It has been estimated that within the next 15 years almost 75% of jobs in North America will require at least some technology or computer skills. According to Shameena Parveen, co-founder of Edutech, for students to develop the needed skills, schools need to, "move from a rote learning concepts and an 'I teach-you listen methods to a more active and participatory learning method where learners take responsibility for learning and are engaged participants rather than passive observers. More importantly, the skill we need our students to have is 'learning to learn' as in today's knowledge economy, we are constantly required to learn, unlearn and relearn''[] As developments in '''AR''' evolve, the more participatory the applications will become.

Augmented Reality appeals to constructivist notions of education where students take control of their own learning, and interact with the real and virtual environments. In learning situations that are partly virtual like AR', students can manipulate objects that are not real, and learn tasks and skills. The benefit with AR learning is that there are no "real" errors. For example, if a firefighter learns how to fight various types of fires, or a surgeon learns laparoscopic surgery in an augmented reality situation, there are no real consequences if mistakes are made during training. These types of training provide opportunities for more authentic learning and appeal to multiple learning styles. Augmented Reality applications that can enhance textbooks too have the power to engage a reader in ways that have never been possible. A field trip to a museum or historic locale with a group of classmates, using AR applications can provide each student with his/her own unique discovery path.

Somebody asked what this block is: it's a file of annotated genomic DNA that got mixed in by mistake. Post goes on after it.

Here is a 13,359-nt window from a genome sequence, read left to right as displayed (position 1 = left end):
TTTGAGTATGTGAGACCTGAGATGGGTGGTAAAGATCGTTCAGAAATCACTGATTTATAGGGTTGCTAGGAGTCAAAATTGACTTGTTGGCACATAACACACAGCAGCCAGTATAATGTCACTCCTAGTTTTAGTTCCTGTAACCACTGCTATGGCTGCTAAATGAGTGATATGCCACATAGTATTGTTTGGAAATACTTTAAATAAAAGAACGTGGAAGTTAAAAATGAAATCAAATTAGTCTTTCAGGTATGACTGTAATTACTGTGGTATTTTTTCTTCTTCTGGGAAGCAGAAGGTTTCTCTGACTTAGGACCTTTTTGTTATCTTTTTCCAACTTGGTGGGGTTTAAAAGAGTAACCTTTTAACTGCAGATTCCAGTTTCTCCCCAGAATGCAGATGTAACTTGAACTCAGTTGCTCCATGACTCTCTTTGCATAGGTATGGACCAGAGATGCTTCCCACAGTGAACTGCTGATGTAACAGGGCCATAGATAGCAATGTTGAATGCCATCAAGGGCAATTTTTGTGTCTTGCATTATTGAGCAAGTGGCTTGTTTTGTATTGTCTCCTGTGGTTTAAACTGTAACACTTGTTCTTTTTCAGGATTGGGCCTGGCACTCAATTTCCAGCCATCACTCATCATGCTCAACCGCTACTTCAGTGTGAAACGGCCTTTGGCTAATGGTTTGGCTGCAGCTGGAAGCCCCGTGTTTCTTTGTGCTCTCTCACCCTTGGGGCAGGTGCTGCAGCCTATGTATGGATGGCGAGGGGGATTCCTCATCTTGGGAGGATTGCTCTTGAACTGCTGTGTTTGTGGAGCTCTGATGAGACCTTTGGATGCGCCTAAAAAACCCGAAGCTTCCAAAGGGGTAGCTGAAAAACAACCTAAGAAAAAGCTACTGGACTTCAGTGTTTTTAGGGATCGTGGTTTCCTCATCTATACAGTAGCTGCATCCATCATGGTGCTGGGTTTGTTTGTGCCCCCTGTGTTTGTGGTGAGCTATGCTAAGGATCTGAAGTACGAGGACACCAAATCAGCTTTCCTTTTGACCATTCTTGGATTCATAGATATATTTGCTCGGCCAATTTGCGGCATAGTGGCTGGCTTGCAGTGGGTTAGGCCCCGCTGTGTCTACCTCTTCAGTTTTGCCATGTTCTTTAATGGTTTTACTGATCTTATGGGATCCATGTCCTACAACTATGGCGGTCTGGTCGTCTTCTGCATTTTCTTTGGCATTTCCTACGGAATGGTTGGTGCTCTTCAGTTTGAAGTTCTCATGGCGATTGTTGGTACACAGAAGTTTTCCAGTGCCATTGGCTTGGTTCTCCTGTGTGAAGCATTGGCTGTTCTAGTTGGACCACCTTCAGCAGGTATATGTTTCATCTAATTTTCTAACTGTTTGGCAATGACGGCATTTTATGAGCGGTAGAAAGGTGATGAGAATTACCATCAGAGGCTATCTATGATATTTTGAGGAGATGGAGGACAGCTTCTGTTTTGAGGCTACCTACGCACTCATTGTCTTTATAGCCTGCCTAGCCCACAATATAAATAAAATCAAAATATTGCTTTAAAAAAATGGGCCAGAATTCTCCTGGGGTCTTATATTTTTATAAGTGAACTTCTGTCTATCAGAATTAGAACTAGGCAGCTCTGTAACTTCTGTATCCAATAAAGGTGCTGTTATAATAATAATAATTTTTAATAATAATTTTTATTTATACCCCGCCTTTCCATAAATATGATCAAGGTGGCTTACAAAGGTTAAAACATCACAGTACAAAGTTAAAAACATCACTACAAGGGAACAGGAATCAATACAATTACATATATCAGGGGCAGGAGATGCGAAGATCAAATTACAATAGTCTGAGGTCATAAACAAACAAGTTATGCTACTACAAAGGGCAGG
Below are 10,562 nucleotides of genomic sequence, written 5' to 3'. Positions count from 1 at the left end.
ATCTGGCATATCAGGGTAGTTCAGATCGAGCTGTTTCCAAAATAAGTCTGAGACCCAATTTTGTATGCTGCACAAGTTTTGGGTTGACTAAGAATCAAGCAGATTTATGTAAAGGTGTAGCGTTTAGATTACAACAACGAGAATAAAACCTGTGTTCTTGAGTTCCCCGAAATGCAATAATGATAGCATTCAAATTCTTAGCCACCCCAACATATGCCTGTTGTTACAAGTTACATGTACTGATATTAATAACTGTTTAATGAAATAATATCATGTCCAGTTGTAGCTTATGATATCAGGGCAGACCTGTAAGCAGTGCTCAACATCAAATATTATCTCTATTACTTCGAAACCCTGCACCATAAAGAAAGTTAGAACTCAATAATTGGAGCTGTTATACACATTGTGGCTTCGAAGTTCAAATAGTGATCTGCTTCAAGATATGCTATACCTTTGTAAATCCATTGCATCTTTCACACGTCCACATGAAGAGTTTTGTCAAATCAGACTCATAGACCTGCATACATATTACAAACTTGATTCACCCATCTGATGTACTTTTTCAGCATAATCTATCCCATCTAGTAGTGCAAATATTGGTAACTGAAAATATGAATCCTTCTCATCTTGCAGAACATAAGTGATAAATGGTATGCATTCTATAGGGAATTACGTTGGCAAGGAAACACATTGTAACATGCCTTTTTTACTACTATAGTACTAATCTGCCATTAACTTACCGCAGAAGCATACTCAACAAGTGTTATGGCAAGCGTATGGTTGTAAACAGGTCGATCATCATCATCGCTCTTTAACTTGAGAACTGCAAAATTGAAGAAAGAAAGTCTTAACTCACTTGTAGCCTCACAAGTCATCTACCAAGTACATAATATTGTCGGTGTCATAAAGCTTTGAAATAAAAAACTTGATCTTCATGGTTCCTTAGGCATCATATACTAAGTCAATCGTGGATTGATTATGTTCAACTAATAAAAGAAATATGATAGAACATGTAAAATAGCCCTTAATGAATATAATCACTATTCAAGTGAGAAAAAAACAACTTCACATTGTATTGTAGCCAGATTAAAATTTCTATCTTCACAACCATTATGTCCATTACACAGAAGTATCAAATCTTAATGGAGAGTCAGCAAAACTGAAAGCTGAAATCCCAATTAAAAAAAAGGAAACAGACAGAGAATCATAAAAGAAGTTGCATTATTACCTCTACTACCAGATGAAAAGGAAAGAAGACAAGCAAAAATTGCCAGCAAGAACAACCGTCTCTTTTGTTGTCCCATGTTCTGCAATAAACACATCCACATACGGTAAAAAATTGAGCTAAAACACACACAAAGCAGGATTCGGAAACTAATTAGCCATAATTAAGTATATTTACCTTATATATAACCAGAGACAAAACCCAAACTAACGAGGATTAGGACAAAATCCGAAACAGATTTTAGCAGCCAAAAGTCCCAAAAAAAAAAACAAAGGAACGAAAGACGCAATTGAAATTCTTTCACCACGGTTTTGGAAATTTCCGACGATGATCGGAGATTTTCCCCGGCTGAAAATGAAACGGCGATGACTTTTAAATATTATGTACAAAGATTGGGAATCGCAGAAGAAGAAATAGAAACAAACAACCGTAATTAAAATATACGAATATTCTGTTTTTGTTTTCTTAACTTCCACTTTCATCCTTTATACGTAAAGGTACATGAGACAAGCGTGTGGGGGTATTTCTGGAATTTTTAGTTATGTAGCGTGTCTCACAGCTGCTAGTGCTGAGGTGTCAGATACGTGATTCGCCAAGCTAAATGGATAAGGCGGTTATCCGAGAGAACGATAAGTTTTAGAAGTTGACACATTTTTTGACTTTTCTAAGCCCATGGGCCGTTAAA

See a slide show video giving an overview of the Educause/ New Media Consortium's Report

2010 Horizon Report: Simple Augmented Reality]

Educational Applications covered in the next pages:

Next up: Augmented Reality and Training